TED Conversations

Dyed All Hues

Thinker and Experimenter,


This conversation is closed.

Should we start teaching children in Primary and/or Secondary School "Coding"?

Coding is computer lingo, which I've heard a million times, but I've never really found an interest in learning anymore, until I saw this video, http://www.youtube.com/watch?v=dU1xS07N-FA.

I believe that learning coding seems like a fascinating task now. I feel that coding would be pretty amazing skill to spread to the future innovators of tomorrow. I have not yet given myself the opportunity to learn coding, but after watching this I will check it out in the near future.

Do you think that the current curricula for education would fit a whole new division of computer science related courses, like coding (I think it's the big one?).

What are your views of more technologically based educational environments in the near future?

Does anyone else imagine a world of cyborgs....ha, but seriously, what are the limitations to having this skill?

If you have any other questions that might get answers or you have an answer for, then ask away and let's challenge the boundaries my fellow Tedsters! =)


Showing single comment thread. View the full conversation.

  • Mar 21 2013: I liked Hathaway Mann's comment about how it could be more useful than math. I'm not an anti-math person (I actually have a PhD. in the subject), but I do think that a lot of the math taught in school is completely lost on most people, leaving them with bad memories of stuff they "never use in real life".

    But I wouldn't want to remove the one subject which emphasizes precision, care, discipline and logic.

    So.. maybe programming should replace math! Math could become an "optional" subject after teaching basic arithmetic.

    Now there are different types of programming, which would develop different abilities in our kids and teens. I am only weighing in on the "algorithm-oriented" type of programming, other people will have opinions about scripting and other flavors.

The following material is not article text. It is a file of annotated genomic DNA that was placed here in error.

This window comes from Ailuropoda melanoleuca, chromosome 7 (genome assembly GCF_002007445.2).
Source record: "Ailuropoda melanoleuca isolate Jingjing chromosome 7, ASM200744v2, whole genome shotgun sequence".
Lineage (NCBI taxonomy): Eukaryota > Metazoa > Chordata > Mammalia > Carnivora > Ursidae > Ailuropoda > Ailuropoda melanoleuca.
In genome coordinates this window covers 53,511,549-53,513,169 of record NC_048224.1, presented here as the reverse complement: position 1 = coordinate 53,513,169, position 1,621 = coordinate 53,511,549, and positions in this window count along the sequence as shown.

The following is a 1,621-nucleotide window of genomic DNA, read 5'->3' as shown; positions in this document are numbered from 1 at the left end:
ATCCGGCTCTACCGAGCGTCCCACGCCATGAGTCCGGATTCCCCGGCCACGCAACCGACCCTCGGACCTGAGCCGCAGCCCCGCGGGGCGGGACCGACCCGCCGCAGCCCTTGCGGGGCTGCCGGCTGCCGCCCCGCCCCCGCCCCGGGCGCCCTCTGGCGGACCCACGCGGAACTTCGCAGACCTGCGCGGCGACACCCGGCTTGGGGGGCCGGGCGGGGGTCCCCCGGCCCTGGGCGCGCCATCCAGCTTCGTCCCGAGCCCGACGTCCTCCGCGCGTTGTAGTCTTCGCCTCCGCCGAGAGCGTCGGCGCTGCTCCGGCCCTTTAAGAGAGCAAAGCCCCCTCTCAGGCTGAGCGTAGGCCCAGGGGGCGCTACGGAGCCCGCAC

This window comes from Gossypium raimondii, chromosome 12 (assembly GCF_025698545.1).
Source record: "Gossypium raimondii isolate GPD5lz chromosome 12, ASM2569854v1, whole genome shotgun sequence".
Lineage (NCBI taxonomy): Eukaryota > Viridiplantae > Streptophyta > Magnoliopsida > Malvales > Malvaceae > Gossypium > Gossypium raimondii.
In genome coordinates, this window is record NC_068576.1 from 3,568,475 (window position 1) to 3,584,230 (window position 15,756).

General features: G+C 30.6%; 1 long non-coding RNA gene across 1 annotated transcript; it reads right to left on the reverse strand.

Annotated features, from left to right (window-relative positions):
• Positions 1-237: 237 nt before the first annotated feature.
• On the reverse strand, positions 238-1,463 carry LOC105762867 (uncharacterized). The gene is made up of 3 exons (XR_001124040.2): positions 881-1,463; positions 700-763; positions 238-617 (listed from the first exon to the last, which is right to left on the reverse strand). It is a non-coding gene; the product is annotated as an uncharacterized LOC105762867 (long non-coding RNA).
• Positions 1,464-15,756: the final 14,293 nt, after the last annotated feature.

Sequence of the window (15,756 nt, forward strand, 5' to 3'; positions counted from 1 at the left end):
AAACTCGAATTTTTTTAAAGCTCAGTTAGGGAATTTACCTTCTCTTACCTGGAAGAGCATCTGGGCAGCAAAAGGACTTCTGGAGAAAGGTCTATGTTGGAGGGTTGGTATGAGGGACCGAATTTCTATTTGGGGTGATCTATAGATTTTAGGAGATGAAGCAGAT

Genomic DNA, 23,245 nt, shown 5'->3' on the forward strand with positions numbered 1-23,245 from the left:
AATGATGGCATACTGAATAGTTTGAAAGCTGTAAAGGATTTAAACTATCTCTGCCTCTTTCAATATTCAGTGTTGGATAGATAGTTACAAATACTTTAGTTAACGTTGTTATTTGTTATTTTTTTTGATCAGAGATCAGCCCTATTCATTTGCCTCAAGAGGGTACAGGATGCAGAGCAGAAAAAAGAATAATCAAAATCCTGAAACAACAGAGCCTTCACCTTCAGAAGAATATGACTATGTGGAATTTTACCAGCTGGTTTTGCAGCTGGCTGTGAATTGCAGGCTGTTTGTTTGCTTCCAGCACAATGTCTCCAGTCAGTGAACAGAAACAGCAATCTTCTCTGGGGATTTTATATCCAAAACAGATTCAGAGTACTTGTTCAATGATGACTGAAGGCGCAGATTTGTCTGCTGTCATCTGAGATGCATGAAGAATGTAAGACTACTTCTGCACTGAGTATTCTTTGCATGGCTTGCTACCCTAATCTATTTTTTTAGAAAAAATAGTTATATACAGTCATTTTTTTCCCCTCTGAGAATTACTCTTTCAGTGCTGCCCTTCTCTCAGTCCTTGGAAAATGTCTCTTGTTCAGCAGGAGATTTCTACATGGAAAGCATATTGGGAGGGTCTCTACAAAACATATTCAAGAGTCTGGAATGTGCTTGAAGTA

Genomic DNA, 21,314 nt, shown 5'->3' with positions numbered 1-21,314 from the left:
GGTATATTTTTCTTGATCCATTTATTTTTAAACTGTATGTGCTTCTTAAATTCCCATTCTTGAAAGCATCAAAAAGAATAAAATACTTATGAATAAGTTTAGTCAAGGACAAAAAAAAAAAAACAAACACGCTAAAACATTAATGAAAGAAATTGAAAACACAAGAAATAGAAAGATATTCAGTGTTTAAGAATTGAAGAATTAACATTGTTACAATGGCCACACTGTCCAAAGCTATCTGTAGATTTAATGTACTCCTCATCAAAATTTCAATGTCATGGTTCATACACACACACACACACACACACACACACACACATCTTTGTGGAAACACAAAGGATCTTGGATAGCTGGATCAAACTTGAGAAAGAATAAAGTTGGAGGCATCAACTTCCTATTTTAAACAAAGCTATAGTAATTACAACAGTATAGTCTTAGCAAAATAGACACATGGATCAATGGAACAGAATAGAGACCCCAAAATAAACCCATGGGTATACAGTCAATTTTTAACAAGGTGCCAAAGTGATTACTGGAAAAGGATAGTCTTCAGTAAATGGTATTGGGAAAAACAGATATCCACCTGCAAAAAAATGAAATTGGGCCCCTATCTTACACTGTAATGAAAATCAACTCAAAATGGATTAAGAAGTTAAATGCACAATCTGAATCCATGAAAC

• thumb
      Mar 21 2013: That's a fresh perspective that I am interested in. I haven't learned much about coding and all that, but math could be integrated into coding and other computer programming courses right?
      • Mar 22 2013: Sure, but I'm suggesting we don't even teach "math". Logic and precision can be learnt via computer science. We could teach students how to write code to evaluate a quadratic formula, but why bother? Why learn the quadratic formula at all?

        People gravitate towards what interests them. The people who would end up gravitating toward the quadratic formula would then learn about the geometry of conics and roots of polynomials. To them it would not be "an ugly formula" which they were forced to memorize with no desire to understand it.
    • Mar 22 2013: I like your idea to an extent. People use more than basis arithmetic without realizing it. Moreover, even basic math could get 'unlearned' by many if left unused for so long.

      Most parts of programming exist of basic mathematical concepts, and thus are rendered meaningless to those with no notion or feeling with these concepts. I'm talking about quite simple things, nothing extravagant. I think math gets people a feeling for these things. Take, for example, a loop. Loops are quite common in programming as things often have to be repeated. This came from summations and other loop constructs in maths.

      Here's a fun fact: Alan Turing (often called 'father of Computer Science') designed his 'Turing machines' (basis for computers) for mathematicians. They were constructs on paper that, by following a number of steps, would give some result with some input. This enabled mathematicians to automate some laborous work by simply following these simple steps. Math is just too big a part of computer science.
      • Mar 22 2013: I think we're basically on the same page. But I am proposing that people learn about loops not by learning about sums first - instead, just learn what a loop is!

Showing single comment thread. View the full conversation.